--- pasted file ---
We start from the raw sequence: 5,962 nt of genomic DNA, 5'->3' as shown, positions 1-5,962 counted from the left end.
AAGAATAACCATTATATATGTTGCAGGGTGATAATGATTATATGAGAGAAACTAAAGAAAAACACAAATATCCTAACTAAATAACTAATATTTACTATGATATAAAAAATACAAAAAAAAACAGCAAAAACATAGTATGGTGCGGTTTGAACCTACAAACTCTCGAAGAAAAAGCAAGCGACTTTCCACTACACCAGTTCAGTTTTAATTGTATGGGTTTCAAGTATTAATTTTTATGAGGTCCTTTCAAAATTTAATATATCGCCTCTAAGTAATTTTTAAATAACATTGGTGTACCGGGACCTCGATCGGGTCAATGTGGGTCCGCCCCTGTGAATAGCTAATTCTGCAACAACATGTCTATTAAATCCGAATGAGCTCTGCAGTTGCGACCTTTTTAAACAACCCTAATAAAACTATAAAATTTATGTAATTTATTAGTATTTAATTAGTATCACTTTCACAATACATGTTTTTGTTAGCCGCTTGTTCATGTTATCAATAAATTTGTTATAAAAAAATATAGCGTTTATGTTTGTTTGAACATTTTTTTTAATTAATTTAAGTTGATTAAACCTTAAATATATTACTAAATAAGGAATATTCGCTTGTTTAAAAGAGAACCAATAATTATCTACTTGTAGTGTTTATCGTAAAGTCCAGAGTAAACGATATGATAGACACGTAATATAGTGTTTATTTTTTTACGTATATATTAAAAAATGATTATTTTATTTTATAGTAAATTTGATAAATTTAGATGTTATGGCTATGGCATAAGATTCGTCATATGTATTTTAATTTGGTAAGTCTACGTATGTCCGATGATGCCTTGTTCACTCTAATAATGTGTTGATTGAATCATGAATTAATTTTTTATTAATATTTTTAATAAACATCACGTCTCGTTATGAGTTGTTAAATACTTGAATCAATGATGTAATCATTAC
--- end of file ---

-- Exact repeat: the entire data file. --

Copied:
We start from the raw sequence: 5,962 nt of genomic DNA, 5'->3' as shown, positions 1-5,962 counted from the left end.
AAGAATAACCATTATATATGTTGCAGGGTGATAATGATTATATGAGAGAAACTAAAGAAAAACACAAATATCCTAACTAAATAACTAATATTTACTATGATATAAAAAATACAAAAAAAAACAGCAAAAACATAGTATGGTGCGGTTTGAACCTACAAACTCTCGAAGAAAAAGCAAGCGACTTTCCACTACACCAGTTCAGTTTTAATTGTATGGGTTTCAAGTATTAATTTTTATGAGGTCCTTTCAAAATTTAATATATCGCCTCTAAGTAATTTTTAAATAACATTGGTGTACCGGGACCTCGATCGGGTCAATGTGGGTCCGCCCCTGTGAATAGCTAATTCTGCAACAACATGTCTATTAAATCCGAATGAGCTCTGCAGTTGCGACCTTTTTAAACAACCCTAATAAAACTATAAAATTTATGTAATTTATTAGTATTTAATTAGTATCACTTTCACAATACATGTTTTTGTTAGCCGCTTGTTCATGTTATCAATAAATTTGTTATAAAAAAATATAGCGTTTATGTTTGTTTGAACATTTTTTTTAATTAATTTAAGTTGATTAAACCTTAAATATATTACTAAATAAGGAATATTCGCTTGTTTAAAAGAGAACCAATAATTATCTACTTGTAGTGTTTATCGTAAAGTCCAGAGTAAACGATATGATAGACACGTAATATAGTGTTTATTTTTTTACGTATATATTAAAAAATGATTATTTTATTTTATAGTAAATTTGATAAATTTAGATGTTATGGCTATGGCATAAGATTCGTCATATGTATTTTAATTTGGTAAGTCTACGTATGTCCGATGATGCCTTGTTCACTCTAATAATGTGTTGATTGAATCATGAATTAATTTTTTATTAATATTTTTAATAAACATCACGTCTCGTTATGAGTTGTTAAATACTTGAATCAATGATGTAATCATTAC